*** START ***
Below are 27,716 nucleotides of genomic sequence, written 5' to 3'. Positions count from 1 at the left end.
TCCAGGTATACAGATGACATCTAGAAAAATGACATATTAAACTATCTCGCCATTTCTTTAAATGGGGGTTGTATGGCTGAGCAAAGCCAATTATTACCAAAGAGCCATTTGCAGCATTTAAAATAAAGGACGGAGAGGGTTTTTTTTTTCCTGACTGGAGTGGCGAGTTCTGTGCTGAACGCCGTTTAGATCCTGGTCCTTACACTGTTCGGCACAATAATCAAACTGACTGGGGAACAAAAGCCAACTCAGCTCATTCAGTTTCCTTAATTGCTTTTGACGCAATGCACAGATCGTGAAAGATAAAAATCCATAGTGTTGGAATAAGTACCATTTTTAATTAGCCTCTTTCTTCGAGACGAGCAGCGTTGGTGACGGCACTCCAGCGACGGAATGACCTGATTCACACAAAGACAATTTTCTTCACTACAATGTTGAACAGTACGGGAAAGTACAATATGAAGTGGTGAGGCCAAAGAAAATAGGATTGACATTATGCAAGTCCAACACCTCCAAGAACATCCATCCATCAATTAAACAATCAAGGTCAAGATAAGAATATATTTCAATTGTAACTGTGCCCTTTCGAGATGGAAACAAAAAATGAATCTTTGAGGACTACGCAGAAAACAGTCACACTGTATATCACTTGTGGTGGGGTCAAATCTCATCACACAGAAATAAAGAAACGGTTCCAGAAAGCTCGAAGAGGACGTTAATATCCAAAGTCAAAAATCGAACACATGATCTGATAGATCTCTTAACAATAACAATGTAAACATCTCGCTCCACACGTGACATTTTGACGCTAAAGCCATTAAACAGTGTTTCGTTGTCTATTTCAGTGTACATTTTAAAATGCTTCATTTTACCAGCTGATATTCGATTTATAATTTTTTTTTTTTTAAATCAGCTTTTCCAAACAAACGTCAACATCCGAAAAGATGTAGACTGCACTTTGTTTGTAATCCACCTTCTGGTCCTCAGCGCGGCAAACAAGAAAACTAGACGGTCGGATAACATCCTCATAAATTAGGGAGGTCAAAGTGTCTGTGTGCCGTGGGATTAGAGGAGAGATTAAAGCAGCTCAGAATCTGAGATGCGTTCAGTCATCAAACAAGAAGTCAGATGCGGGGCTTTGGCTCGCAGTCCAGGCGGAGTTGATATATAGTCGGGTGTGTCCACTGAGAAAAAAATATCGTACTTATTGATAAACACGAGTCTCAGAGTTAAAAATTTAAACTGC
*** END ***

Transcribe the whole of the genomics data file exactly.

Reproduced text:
Below are 27,716 nucleotides of genomic sequence, written 5' to 3'. Positions count from 1 at the left end.
TCCAGGTATACAGATGACATCTAGAAAAATGACATATTAAACTATCTCGCCATTTCTTTAAATGGGGGTTGTATGGCTGAGCAAAGCCAATTATTACCAAAGAGCCATTTGCAGCATTTAAAATAAAGGACGGAGAGGGTTTTTTTTTTCCTGACTGGAGTGGCGAGTTCTGTGCTGAACGCCGTTTAGATCCTGGTCCTTACACTGTTCGGCACAATAATCAAACTGACTGGGGAACAAAAGCCAACTCAGCTCATTCAGTTTCCTTAATTGCTTTTGACGCAATGCACAGATCGTGAAAGATAAAAATCCATAGTGTTGGAATAAGTACCATTTTTAATTAGCCTCTTTCTTCGAGACGAGCAGCGTTGGTGACGGCACTCCAGCGACGGAATGACCTGATTCACACAAAGACAATTTTCTTCACTACAATGTTGAACAGTACGGGAAAGTACAATATGAAGTGGTGAGGCCAAAGAAAATAGGATTGACATTATGCAAGTCCAACACCTCCAAGAACATCCATCCATCAATTAAACAATCAAGGTCAAGATAAGAATATATTTCAATTGTAACTGTGCCCTTTCGAGATGGAAACAAAAAATGAATCTTTGAGGACTACGCAGAAAACAGTCACACTGTATATCACTTGTGGTGGGGTCAAATCTCATCACACAGAAATAAAGAAACGGTTCCAGAAAGCTCGAAGAGGACGTTAATATCCAAAGTCAAAAATCGAACACATGATCTGATAGATCTCTTAACAATAACAATGTAAACATCTCGCTCCACACGTGACATTTTGACGCTAAAGCCATTAAACAGTGTTTCGTTGTCTATTTCAGTGTACATTTTAAAATGCTTCATTTTACCAGCTGATATTCGATTTATAATTTTTTTTTTTTTAAATCAGCTTTTCCAAACAAACGTCAACATCCGAAAAGATGTAGACTGCACTTTGTTTGTAATCCACCTTCTGGTCCTCAGCGCGGCAAACAAGAAAACTAGACGGTCGGATAACATCCTCATAAATTAGGGAGGTCAAAGTGTCTGTGTGCCGTGGGATTAGAGGAGAGATTAAAGCAGCTCAGAATCTGAGATGCGTTCAGTCATCAAACAAGAAGTCAGATGCGGGGCTTTGGCTCGCAGTCCAGGCGGAGTTGATATATAGTCGGGTGTGTCCACTGAGAAAAAAATATCGTACTTATTGATAAACACGAGTCTCAGAGTTAAAAATTTAAACTGC